The FDA can recommend medication recalls to remove a defective or potentially harmful medication from the market.
The FDA assigns different classes (rankings) to medication recalls based on how serious the violation is and its risk to the public.
You can find information about recent medication recalls on the FDA’s website. Make sure to discuss recalls with your healthcare provider first before stopping any medications.
Imagine taking a “miracle” diet drug only to find out that it may cause heart problems. In 1997, the FDA requested the withdrawal of two popular weight-loss medications — fenfluramine and dexfenfluramine — from the U.S. market due to their serious heart risks. This FDA recall is one of the most well-known in the organization’s history.
Before a medication can be marketed, it must receive FDA approval by demonstrating that its intended benefits outweigh potential risks. After approval, the FDA continues monitoring the medication’s safety and effectiveness and can request it be recalled if problems are discovered.
Read on to find out how and why the FDA may recommend recalling a medication and how this may impact you.
The FDA’s primary goal during a recall is to remove any medications, medical devices, or other products that may cause harm to the general public.
During a medication recall, the FDA will issue a recommendation for a pharmaceutical company to withdraw its medication from the market. This is done after the FDA has reviewed the medication’s risk.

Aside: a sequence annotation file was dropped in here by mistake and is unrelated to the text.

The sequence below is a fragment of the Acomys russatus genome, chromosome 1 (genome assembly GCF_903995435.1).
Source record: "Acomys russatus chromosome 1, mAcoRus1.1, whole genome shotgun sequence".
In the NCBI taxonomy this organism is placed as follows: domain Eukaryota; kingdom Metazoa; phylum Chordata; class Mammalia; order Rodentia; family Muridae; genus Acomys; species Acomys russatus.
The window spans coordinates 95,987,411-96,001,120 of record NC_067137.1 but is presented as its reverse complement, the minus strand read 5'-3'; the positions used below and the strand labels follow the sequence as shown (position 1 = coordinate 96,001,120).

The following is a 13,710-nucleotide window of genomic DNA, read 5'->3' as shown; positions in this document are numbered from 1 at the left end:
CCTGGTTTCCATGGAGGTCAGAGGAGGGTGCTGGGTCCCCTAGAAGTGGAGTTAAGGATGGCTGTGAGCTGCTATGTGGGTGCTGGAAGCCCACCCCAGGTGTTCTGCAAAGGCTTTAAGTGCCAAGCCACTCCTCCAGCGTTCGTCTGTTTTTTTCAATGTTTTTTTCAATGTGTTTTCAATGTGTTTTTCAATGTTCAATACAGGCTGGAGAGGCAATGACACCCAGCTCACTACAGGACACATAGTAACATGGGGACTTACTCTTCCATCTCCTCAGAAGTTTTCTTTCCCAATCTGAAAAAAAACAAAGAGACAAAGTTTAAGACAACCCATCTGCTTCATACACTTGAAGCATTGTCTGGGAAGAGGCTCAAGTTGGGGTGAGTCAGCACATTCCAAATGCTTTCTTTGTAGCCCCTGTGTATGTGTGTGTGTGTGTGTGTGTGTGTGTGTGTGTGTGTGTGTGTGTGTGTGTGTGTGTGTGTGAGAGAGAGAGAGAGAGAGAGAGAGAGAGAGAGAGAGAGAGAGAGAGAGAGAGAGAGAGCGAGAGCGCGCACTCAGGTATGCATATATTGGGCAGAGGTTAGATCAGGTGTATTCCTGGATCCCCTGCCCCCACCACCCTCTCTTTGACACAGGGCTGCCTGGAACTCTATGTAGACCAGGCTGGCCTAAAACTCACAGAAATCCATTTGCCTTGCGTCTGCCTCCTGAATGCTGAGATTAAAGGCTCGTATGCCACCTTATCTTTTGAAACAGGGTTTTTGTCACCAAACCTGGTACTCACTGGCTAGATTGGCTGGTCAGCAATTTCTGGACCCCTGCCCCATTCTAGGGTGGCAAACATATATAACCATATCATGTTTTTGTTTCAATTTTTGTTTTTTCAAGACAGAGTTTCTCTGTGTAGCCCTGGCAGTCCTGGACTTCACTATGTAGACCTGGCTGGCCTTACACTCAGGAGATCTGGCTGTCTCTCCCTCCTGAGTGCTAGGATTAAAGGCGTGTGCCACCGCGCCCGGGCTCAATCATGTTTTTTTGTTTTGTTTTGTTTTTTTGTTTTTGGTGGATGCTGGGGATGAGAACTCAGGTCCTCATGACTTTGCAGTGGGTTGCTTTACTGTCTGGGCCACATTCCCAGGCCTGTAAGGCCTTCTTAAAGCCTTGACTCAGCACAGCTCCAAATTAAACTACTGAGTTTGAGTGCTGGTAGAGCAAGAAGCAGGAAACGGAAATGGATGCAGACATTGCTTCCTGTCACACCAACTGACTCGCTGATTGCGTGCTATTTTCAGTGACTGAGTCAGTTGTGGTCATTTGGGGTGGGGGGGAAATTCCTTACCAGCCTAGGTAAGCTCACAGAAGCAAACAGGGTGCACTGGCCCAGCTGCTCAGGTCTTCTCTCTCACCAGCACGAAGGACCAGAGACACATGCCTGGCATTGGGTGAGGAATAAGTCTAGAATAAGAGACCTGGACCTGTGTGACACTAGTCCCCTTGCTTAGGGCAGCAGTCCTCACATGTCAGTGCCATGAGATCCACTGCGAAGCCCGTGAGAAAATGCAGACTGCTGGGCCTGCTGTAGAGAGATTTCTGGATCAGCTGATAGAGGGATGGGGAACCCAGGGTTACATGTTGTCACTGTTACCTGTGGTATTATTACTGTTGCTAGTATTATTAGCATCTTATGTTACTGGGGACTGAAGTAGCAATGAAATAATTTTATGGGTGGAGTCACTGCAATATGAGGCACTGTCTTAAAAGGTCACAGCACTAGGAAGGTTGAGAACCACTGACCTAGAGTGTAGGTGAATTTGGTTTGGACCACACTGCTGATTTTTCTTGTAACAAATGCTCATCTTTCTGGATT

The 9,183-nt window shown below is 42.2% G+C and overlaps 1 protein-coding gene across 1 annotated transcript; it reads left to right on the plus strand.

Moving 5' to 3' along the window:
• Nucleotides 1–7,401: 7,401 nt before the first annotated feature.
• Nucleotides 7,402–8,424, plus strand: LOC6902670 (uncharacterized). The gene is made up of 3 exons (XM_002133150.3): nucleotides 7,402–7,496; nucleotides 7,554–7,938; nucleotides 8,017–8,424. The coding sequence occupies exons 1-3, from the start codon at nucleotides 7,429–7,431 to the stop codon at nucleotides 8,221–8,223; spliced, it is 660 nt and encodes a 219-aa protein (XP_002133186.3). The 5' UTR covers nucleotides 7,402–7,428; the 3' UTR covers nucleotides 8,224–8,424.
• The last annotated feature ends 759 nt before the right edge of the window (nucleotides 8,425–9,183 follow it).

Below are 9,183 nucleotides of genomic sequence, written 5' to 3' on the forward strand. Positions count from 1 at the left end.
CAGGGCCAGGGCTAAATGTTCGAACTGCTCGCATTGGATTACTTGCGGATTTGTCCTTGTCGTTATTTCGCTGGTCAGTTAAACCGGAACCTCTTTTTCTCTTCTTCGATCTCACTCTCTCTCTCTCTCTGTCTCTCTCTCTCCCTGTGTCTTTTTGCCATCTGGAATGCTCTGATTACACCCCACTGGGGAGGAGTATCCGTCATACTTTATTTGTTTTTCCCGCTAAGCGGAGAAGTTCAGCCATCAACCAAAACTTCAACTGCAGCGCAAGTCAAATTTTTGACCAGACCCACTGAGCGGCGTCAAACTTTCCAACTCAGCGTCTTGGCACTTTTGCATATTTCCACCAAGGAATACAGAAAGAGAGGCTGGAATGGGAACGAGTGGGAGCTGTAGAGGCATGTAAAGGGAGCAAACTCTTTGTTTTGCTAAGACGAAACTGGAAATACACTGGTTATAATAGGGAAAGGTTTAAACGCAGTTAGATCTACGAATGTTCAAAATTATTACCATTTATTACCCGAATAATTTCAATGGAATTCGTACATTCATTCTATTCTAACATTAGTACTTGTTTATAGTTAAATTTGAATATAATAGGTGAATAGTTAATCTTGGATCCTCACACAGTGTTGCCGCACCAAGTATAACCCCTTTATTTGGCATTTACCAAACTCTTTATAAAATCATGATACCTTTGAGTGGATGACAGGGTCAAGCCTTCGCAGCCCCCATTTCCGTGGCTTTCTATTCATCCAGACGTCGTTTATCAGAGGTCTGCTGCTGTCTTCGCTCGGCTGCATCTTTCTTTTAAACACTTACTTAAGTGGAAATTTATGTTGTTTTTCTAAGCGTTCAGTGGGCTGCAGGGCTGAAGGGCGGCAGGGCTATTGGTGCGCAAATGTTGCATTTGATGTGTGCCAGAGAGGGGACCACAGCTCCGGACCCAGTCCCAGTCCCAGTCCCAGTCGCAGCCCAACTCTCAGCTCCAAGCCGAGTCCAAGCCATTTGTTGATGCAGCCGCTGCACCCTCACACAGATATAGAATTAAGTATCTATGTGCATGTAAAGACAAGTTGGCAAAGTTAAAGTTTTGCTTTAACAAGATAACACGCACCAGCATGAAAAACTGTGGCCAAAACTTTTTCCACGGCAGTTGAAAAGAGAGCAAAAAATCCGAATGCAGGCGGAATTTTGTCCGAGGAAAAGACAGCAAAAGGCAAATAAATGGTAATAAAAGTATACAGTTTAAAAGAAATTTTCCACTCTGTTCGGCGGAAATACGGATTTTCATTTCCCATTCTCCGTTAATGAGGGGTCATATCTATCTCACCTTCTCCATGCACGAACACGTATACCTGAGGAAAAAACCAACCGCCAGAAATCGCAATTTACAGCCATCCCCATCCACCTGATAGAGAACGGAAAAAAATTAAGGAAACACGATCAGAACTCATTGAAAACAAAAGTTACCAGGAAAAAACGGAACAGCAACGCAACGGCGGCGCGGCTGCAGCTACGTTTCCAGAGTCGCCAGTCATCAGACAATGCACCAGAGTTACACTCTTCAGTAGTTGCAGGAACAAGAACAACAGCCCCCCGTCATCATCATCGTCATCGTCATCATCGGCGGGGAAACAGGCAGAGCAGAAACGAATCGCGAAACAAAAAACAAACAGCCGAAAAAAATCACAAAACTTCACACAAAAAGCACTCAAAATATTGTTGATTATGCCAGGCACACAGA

After this, the pharmaceutical company will submit a recall strategy — a plan on how they’ll handle and address the recall — to the FDA. After agreeing with the proposed strategy, the FDA continues monitoring the recall’s progress until it’s resolved.
The FDA monitors all medication recalls and includes them in the enforcement report once a recall has begun. This is a list of ongoing recalls with up-to-date information about the recall. Enforcement reports are updated weekly, and you can sign up to receive these updates.
According to the FDA, a medication recall is a voluntary action that a pharmaceutical company takes to remove a defective or potentially harmful medication from the market.
The process may involve the following steps: